Continuing with music that means something to me, I've got another segment of music for you. Today, I've got two "feel good" tracks and one brutal piece of bitter brilliance.
Ryan Adams & The Cardinals - Beautiful Sorta
When I say L-U-V, you better believe me L-U-V!
Ryan Adams is very good at being a sad bastard - he even had a solo acoustic tour by the same name. So, it's all the more rare when he does a song where you actually feel really good after listening to it - "Beautiful Sorta" is one of them. It's one of my favorite tracks from Cold Roses - what might be my favorite album of all time - it's at least my favorite RA album. (Perhaps also noteworthy: it's also the first album I ever got on vinyl.)
It's hard to say why I like this song so much. It feels like it was thrown together in a few blissful and reckless minutes and instantly became a gem for future generations. One day, I'll drag my kids over to the record player and say, "this is where Ryan Adams peaked! You hear the free-wheeling guitar? That's how music is supposed to sound!" It's a great jam that makes me think of summer, and being young and stupid.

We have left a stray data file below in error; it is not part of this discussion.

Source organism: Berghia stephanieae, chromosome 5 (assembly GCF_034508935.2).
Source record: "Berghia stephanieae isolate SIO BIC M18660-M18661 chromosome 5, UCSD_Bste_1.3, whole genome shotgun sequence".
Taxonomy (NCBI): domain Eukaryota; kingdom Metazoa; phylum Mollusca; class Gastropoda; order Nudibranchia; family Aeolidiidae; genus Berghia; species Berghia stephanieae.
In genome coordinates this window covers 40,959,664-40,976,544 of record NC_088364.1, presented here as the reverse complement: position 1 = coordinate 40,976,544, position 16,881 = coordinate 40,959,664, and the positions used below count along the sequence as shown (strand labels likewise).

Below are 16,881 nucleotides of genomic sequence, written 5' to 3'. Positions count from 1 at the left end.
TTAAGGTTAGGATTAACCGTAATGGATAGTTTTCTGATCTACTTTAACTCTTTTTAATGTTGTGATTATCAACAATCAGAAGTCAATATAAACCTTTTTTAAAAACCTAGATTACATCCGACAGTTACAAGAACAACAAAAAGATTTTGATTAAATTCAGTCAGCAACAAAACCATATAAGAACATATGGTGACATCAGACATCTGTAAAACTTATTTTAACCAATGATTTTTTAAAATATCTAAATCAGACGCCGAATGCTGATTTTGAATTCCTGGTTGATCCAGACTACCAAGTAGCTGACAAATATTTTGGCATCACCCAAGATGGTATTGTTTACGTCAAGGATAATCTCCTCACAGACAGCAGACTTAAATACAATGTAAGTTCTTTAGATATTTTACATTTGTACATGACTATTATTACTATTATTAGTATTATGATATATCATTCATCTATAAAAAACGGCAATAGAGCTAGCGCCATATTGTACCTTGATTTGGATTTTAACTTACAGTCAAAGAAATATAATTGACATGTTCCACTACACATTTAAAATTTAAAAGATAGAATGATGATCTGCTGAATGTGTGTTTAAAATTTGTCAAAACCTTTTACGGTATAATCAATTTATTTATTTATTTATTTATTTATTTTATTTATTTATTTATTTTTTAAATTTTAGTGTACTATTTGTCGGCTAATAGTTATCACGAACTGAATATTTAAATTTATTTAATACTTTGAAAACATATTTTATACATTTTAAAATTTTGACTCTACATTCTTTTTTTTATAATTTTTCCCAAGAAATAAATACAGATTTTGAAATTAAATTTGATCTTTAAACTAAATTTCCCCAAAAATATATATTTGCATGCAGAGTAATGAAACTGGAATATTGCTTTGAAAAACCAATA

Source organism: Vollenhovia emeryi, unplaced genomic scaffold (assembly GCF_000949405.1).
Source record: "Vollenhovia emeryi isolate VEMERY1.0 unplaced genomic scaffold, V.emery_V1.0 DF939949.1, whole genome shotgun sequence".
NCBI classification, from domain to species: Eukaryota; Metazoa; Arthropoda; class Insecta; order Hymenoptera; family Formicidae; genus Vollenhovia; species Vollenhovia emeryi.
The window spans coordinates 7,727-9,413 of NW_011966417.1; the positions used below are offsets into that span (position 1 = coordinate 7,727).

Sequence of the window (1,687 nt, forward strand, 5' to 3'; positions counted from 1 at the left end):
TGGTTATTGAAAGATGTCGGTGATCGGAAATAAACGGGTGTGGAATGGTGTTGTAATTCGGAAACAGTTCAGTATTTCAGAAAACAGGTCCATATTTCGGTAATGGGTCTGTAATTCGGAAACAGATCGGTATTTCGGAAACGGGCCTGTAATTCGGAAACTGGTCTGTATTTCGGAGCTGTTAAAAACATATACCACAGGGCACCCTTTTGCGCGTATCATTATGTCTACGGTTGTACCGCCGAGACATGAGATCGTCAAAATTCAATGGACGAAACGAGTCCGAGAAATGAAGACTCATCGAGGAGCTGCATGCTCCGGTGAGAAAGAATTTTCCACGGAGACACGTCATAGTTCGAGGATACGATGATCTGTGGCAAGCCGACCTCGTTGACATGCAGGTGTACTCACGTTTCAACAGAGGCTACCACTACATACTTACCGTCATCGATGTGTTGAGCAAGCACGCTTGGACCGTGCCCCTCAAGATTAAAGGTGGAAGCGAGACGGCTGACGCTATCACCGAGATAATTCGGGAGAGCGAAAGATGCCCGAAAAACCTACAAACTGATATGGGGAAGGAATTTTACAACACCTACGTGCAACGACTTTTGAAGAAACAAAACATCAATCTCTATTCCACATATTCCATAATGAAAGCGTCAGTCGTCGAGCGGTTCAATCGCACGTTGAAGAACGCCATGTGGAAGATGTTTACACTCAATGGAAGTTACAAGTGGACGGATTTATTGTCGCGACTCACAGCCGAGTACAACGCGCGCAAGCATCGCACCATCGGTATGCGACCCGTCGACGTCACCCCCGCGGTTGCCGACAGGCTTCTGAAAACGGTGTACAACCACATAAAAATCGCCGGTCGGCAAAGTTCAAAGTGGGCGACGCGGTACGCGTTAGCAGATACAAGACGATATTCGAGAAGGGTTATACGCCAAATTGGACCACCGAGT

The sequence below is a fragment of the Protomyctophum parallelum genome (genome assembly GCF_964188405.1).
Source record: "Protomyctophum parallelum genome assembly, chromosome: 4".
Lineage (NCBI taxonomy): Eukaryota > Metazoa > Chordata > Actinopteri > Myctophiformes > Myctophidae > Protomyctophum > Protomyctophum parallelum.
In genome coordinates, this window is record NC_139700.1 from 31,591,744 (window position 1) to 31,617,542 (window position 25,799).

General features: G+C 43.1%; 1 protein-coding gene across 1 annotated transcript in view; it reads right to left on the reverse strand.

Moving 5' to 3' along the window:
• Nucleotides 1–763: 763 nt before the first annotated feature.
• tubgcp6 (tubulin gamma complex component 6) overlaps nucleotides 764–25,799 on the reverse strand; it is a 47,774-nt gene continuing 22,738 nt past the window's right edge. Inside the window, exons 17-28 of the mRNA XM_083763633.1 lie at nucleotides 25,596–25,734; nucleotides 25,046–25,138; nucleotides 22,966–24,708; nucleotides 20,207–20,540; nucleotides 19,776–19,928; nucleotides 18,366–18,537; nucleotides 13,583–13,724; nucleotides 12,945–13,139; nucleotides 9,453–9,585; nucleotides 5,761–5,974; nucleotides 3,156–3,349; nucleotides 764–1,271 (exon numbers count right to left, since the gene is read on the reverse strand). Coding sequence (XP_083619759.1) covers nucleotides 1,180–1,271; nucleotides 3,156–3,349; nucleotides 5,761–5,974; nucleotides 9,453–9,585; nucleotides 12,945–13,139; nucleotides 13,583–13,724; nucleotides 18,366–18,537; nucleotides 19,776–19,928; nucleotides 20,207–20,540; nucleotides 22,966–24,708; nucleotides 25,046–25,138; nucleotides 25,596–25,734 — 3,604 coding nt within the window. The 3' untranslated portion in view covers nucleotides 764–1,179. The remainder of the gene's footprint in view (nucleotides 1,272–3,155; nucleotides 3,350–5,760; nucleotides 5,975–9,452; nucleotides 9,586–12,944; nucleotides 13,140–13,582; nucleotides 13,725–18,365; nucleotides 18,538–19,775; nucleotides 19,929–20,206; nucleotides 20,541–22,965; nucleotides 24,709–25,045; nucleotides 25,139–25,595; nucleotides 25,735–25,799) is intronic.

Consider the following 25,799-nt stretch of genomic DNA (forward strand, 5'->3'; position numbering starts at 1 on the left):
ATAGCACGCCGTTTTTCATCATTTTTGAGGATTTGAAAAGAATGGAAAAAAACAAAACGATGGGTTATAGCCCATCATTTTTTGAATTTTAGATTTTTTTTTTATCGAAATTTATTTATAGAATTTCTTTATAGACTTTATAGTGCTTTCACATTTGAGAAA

Rufus Wainwright - Dinner at Eight
Then I know it had to be long ago / Actually in the drifting white snow / You loved me
Martha Wainwright has "Bloody Motherfucking Asshole" as her therapeutic song about her father and apparent douchebag, musician Loudon Wainwright. "Dinner at Eight" is Rufus's. While "BMFA" reflects a whole lot of anger and confusion, Rufus's is a simple and sad lament of something lost. Just like his sister's, his voice is something of an acquired taste, but this song brings out so much of its strength and character, it borders on perfection. I admit - I sing along with this song with little to no abandon. It's a great song to which you can sip red wine and reflect on life and love and loss.
The Velvet Underground - Sweet Jane
Ya know, those were different times / All the poets they studied rules of verse / And those ladies, they rolled their eyes
I fell in love with The Velvet Underground in the summer, and this song is a sunny afternoon in the car with the windows down. Lou Reed tells it like it is... only so much better. He sounds tough, but he's just singing about life and love like nobody else can - so informal and casual (I love the "huh!" and clap), but he rallies so much passion. "But anyone who ever had a heart / They wouldn't turn around and break it..." Makes me wish I was in NYC in the 1960's... but without the heroin. And the Warhol.